Jackson, a 17 year old male from Imphal asks on April 26, 2011,

In my algebra, I learn that (-3 X -2) = +6 but (-3 X +2) = -6, why?

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There are lots of ways to answer this. Here is one:

If you start with a number like say 0, and then you add -3 and then add -3 again, then you have added -3 twice, or in other words 2 times -3. And where are you? You are at -6. So this is why 2 x -3 = -6.

Then, if you want to know about something like -2 x -3, you can think of -2 as -1 x 2, and so you have -1 x 2 x -3. The last part, 2 x -3, we already figured out is -6. So you have -1 x -6, which is +6.

And here is a somewhat fancier way to think about it:

You can think of addition and multiplication as "doing something" to the number line. For instance adding 4 slides the number line to the right by 4 units. If you started at 6, then after you add 4, you are at 10. If you started at -5, you will end up at -1.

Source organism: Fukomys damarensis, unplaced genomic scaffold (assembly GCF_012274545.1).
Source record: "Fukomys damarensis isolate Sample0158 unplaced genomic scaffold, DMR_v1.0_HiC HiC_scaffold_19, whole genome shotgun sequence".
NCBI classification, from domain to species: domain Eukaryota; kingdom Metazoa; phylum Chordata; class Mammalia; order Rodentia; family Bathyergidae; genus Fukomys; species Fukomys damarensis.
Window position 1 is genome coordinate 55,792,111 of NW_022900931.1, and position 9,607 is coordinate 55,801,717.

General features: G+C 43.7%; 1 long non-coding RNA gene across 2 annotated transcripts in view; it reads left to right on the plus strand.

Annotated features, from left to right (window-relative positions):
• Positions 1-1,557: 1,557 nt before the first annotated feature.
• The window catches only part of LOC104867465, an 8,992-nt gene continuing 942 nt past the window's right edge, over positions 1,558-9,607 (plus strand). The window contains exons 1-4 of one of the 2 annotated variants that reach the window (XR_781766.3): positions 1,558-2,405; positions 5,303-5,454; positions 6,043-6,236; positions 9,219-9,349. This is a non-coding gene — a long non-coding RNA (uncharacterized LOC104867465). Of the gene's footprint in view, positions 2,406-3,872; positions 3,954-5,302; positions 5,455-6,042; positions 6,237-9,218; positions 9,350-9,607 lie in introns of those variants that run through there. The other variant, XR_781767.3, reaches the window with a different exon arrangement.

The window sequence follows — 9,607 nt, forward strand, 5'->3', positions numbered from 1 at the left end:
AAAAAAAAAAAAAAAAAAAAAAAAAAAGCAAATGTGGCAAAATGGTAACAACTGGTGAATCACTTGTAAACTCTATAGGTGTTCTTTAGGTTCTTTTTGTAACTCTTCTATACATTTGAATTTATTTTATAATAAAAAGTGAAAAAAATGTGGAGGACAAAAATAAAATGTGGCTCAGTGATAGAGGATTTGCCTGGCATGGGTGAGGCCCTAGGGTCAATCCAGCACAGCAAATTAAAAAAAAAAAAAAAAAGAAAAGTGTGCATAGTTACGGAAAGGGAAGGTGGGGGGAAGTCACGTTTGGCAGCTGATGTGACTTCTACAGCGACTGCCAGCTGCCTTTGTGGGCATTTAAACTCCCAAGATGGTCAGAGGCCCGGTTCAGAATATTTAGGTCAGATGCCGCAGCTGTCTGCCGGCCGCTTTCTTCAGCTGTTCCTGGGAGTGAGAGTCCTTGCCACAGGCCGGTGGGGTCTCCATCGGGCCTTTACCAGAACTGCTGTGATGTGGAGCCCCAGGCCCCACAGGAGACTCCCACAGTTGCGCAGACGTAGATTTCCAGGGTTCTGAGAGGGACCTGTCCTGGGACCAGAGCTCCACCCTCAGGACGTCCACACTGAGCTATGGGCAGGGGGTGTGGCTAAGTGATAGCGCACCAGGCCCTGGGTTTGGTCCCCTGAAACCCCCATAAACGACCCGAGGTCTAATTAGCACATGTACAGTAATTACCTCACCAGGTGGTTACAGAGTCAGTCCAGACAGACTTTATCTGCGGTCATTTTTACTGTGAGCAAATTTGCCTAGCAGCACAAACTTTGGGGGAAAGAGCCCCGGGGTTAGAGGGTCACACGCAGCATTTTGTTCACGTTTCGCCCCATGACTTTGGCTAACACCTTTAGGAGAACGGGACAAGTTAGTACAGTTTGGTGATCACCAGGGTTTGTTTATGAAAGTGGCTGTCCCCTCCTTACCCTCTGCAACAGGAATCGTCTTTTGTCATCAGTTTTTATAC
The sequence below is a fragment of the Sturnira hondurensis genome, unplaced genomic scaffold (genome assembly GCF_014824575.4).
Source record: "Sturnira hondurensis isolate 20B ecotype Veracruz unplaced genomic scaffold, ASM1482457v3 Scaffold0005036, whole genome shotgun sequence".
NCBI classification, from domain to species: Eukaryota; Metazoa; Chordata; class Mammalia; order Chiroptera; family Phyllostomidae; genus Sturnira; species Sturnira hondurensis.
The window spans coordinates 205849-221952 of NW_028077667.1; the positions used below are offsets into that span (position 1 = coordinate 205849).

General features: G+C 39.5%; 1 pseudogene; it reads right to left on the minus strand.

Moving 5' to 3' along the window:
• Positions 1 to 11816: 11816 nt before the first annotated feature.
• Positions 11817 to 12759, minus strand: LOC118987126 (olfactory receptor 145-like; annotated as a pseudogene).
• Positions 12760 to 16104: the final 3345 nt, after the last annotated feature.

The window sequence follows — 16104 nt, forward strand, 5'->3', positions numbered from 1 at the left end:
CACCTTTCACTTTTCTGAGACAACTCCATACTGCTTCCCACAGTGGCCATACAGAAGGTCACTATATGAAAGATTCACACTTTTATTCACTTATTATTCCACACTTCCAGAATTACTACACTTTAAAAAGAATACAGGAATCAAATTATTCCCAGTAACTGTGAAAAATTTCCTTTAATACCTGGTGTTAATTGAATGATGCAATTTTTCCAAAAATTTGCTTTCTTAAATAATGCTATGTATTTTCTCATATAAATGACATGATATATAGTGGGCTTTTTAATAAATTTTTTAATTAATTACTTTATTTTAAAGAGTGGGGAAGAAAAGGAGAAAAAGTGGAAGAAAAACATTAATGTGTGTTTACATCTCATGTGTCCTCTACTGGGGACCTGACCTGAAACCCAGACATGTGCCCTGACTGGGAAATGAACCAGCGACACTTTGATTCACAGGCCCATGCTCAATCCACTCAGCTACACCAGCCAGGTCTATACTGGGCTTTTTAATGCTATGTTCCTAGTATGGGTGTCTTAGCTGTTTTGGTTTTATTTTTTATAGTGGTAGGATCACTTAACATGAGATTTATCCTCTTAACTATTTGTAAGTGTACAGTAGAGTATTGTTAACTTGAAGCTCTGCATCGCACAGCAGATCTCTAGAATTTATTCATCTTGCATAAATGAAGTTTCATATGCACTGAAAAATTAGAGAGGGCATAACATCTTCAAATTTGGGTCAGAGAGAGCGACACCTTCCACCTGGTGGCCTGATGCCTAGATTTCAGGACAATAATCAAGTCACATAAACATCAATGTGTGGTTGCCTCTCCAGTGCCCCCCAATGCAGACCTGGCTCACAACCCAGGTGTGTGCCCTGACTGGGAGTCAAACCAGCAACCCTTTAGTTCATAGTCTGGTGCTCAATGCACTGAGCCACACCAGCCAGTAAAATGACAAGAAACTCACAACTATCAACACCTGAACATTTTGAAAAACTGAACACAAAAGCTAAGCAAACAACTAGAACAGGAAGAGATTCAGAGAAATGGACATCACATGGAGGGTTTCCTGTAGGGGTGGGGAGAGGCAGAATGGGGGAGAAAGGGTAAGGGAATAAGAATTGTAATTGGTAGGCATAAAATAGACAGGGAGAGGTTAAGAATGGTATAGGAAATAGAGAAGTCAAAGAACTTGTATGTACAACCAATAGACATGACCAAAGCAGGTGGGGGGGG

(Likewise adding -4 slides to the left instead of the right.)

Multiplication, on the other hand, stretches the line out as if it's anchored at 0. Imagine the number line is elastic but pinned at 0. Multiplying by 2 stretches by a factor of 2: 1 goes to 2, 15 goes to 30, -12 goes to -24, 0 goes to 0, etc. The farther you are away from 0, the more you get moved by multiplication (unlike addition, where every number moves the same amount).

Now, multiplying by -1 is a little different: it flips the line around. (Still anchored at 0.) So 20 goes to -20, -20 goes to 20, etc.

Now, if you take a number and multiply by -3, that is like multiplying by 3 and also by -1, so you stretch by a factor of 3 and then flip the line. (Or flip first and then stretch -- the order doesn't matter.)

If you start at 2, you will end up at -6. If you start at -2, you will end up at +6. So -3 x 2 = -6, and -3 x -2 = 6.

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